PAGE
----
Saturday, January 16, 2016

REVIEW - Voivod: Post Society





For nearly 35 years, Voivod's greatest strength has been their utter inability to fit in anywhere.

At the height of Glam in the 1980s, the Canadian group sounded like they were from another planet. Often lumped in with the underground Thrash scene (because that was the closest anyone could get to pinning an actual genre on them at the time), the band steadily built an underground following by creating experimental music that took more cues from King Crimson and Killing Joke than it ever did from Metallica or Megadeth. Albums like 1987's Killing Technology, 1988's Dimension Hatröss and 1989's Nothingface established them as a thinking person's Metal band willing to take chances. Although they have received temporary flashes of mainstream attention over the years (most notably during former Metallica bassist Jason Newsted's membership in the group in the 2000s), Voivod remains a band on the fringes, consistently delivering songs that sound like nobody else.

The band's new five-song EP, Post Society, is comprised of two brand new tracks (Post Society” and “Fall”), songs from their 2015 split singles with Napalm Death (“Forever Mountain”) and At The Gates (“We Are Connected”) and a cover of Hawkwind's “Silver Machine.” Moving away from the more streamlined musical approach of the Newsted era, Voivod are back to fully embracing the twisted tempo changes and technical dynamics of the Dimension Hatröss days of old. Kick-started with a distorted intro by new bassist Dominique “Rocky” Laroche, the title track launches the EP with a six-minute blast that alternates between the frenetic and the serene. Sophisticated interplay between Laroche and original drummer Michel “Away” Langevin (the only member to appear on every Voivod release) fuels the epic “Forever Mountain,” providing a strong foundation for guitarist Daniel “Chewy” Mongrain to demonstrate with great skill (and the requisite dissonance) why he was the right player to take over for the late Denis “Piggy” D'Amour. This trend continues on “Fall,” which grows in intensity over seven fascinating minutes thanks in large part to long-serving singer Denis "Snake" Bélanger's trademark nasal grunt/whine assault. The very first song written by the current lineup, the multi-layered “We Are Connected,” ranks among Voivod's strongest work and shows that they are still exploring the world of sound 32 years after their debut album.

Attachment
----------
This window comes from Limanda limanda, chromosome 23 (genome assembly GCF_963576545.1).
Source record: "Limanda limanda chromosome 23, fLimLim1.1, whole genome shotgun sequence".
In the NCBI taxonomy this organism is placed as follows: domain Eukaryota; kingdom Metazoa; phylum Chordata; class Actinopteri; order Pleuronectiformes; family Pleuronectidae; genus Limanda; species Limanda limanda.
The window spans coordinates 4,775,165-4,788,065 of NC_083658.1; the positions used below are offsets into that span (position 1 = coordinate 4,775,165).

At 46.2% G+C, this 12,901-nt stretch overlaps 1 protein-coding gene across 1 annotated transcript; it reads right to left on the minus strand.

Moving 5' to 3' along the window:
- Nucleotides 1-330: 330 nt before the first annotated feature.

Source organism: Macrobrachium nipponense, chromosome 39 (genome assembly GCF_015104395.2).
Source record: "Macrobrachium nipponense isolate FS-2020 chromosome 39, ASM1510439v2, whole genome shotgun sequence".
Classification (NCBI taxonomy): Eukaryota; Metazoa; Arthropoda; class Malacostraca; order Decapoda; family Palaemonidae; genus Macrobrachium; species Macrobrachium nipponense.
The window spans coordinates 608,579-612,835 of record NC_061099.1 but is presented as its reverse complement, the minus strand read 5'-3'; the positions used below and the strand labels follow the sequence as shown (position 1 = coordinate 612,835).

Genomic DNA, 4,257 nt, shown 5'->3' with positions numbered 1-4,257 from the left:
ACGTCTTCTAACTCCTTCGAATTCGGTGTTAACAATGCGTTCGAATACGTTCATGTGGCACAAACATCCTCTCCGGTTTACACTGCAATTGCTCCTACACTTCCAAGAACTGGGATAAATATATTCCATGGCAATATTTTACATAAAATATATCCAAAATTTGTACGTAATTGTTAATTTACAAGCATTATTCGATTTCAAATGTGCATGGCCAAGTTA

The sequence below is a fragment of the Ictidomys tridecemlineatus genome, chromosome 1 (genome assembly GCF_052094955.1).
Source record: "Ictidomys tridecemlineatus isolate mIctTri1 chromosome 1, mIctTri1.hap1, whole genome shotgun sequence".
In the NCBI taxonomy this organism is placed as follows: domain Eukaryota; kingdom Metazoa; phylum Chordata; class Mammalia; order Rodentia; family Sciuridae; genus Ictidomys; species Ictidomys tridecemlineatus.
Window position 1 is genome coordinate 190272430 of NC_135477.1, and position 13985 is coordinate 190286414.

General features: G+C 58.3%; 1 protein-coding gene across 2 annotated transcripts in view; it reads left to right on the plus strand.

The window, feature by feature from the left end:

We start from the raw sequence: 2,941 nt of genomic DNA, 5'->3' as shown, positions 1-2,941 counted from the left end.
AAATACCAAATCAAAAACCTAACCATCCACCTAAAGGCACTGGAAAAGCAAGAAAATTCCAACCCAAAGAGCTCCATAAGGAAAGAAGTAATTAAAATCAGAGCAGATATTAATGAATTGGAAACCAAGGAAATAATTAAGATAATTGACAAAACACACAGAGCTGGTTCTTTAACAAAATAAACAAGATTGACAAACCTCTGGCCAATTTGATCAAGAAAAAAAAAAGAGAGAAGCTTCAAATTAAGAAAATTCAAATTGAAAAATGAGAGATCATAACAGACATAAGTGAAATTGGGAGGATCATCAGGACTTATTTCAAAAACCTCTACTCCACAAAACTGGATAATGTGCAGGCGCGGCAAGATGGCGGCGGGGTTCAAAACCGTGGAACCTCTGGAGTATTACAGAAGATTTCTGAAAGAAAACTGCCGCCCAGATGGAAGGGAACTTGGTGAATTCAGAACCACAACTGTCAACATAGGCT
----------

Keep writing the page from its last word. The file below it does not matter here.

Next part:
While the mighty Hawkwind are esoteric enough on their own, the incarnation of “Silver Machine” that appears on Post Society is characteristically Voivod – darker, with reinvented rhythms and unexpected turns in the guitar department. The band not only pays homage to innovators from generations past, but they succeed in giving “Silver Machine” a completely new sonic perspective. It's not easy to reevaluate and reconstruct an already perfect song, but Voivod is absolutely the band to do it.

Containing some of Voivod's strongest moments in years, Post Society will undoubtedly be viewed less as a between-album stopgap and appreciated more for what it truly is – an essential addition to one of the most adventurous discographies in music history.

Post Society is out February 26 on Century Media.

Photo courtesy of Century Media

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